The Handmaid’s Tale Graphic Novel by Margaret Atwood, Art & Adaptation by @reneenault @MargaretAtwood @JonathanCape #TheHandMaidsTale #GraphicNovel #BookReview

The Handmaid’s Tale Graphic Novel by Margaret Atwood, Art & Adaptation by Renée Nault

Published: 26 March 2019

Author: Margaret Atwood

Art & Adaptation: Renée Nault

Published by: Jonathan Cape

Genre: Graphic Novel

Length: 240 pages

Reading dates: 25-26 December 2021

“Everything Handmaids wear is red: the colour of blood, which defines us.” Offred is a Handmaid in the Republic of Gilead, where women are prohibited from holding jobs, reading, and forming friendships. She serves in the household of the Commander and his wife, and under the new social order she has only one purpose: once a month, she must lie on her back and pray that the Commander makes her pregnant, because in an age of declining births, Offred and the other Handmaids are valued only if they are fertile. But Offred remembers the years before Gilead, when she was an independent woman who had a job, a family, and a name of her own. Now, her memories and her will to survive are acts of rebellion.

The Handmaid’s Tale and its iconic images – the red of the Handmaids, the blue of the Wives, the looming Gileadean Eye – have been adapted into a film, an opera, a ballet, and multi-award-winning TV series. This ground-breaking new graphic novel edition, adapted and featuring arresting artwork by Renée Nault, is destined to become a classic in its own right.

I first read The Handmaid’s Tale back in 2017 and thoroughly enjoyed it, and have since watched most of the TV adaption. I was very excited for The Testaments and in fact made sure to buy it the day it came out. Guess what? I still haven’t read it. 2022 is the year I am going to pick it up so I thought I’d refresh my memory by picking up this graphic novel adaptation of The Handmaid’s Tale and I’m so glad I did.

Set in the Republic of Gilead, women are thoroughly controlled by the establishment and have no freedom. We learn that fertility has become a problem and that is where the handmaid’s come in – a handmaid is provided to married couples of a high status and once a month, the husband has sex with the handmaid with the wife present in order to try and conceive a child, which when born would become the couple’s child. We see in flashbacks how life became this way from June’s point of view before she is Offred (scarily believable), how she had a husband and child and has no idea what happened to them.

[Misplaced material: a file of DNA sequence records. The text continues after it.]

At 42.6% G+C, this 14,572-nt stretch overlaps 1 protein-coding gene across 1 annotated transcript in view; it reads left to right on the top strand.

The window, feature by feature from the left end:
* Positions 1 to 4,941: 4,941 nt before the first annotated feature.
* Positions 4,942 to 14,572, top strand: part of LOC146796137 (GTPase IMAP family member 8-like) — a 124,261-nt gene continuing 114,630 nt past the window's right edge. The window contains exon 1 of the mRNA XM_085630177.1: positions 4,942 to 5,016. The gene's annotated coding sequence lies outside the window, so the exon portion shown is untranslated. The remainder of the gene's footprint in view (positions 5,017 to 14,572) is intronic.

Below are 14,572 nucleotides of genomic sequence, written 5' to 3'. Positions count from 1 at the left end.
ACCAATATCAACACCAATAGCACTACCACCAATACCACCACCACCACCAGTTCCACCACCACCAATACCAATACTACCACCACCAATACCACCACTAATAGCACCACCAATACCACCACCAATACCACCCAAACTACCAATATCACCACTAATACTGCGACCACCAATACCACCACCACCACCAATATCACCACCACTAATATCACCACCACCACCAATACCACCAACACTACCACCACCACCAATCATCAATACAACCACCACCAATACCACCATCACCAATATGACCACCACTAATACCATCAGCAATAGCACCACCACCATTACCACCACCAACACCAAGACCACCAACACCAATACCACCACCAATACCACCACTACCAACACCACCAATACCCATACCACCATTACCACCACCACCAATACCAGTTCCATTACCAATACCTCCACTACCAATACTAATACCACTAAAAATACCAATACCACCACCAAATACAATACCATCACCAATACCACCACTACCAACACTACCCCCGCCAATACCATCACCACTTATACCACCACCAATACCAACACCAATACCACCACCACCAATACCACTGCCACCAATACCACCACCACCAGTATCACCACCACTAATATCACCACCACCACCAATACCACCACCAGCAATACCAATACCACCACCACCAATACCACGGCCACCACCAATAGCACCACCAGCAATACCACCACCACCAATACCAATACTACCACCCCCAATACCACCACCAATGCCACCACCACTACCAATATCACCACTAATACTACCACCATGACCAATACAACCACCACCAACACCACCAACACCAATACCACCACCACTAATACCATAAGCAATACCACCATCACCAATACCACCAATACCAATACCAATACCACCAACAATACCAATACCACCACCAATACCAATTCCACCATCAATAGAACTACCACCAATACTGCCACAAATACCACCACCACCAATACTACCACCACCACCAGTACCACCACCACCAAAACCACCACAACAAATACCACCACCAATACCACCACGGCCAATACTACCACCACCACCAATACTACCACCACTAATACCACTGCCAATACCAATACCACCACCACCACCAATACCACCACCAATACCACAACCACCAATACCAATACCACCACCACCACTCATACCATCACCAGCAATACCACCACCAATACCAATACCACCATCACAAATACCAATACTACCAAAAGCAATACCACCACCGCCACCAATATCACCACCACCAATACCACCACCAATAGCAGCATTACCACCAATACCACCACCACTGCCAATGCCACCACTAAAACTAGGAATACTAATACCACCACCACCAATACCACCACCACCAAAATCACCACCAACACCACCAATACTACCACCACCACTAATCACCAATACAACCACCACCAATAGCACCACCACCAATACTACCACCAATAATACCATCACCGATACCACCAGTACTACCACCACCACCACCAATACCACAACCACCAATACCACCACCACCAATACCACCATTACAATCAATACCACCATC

I don’t think I have ever read a graphic novel based on a book before and obviously there aren’t as many words in a graphic novel but this one does an amazing job of telling the story, the illustrations allowing the reader to conclude how the characters are feeling. The colours in the illustrations are striking – each set of women characters have their own distinctive colours – the red of the handmaid’s dresses, the blue of the wives and the green of the servants make for a vibrant book.

We only hear from the main character Offred but we see through the illustrations what the other characters are thinking, especially the Commanders wife – her face gives away her feelings and she is drawn as a bitter looking woman.

I really enjoyed the graphic novel adaptation of The Handmaid’s Tale and am now hoping to read The Testaments in the next couple of months. Do you like graphic novels? I’d love some recommendations!

About the authors:

Margaret Atwood

Margaret Atwood is the author of more than fifty books of fiction, poetry and critical essays. Her novels include Cat’s Eye, The Robber Bride, Alias Grace, The Blind Assassin and the MaddAddam trilogy. Her 1985 classic, The Handmaid’s Tale, was followed in 2019 by a sequel, The Testaments, which was a global number one bestseller and shared the Booker Prize. In 2020 she published Dearly, her first collection of poetry for a decade.

Atwood has won numerous awards including the Arthur C. Clarke Award for Imagination in Service to Society, the Franz Kafka Prize, the Peace Prize of the German Book Trade, the PEN USA Lifetime Achievement Award and the Dayton Literary Peace Prize. In 2019 she was made a member of the Order of the Companions of Honour for services to literature. She has also worked as a cartoonist, illustrator, librettist, playwright and puppeteer. She lives in Toronto, Canada.


About the Illustrator:

Renée Nault

Renée Nault is a Canadian artist known for her vivid and dreamlike illustrations in watercolour and ink. Her work has appeared in books, magazines, and graphic novels worldwide. She currently lives in Victoria, British Columbia.



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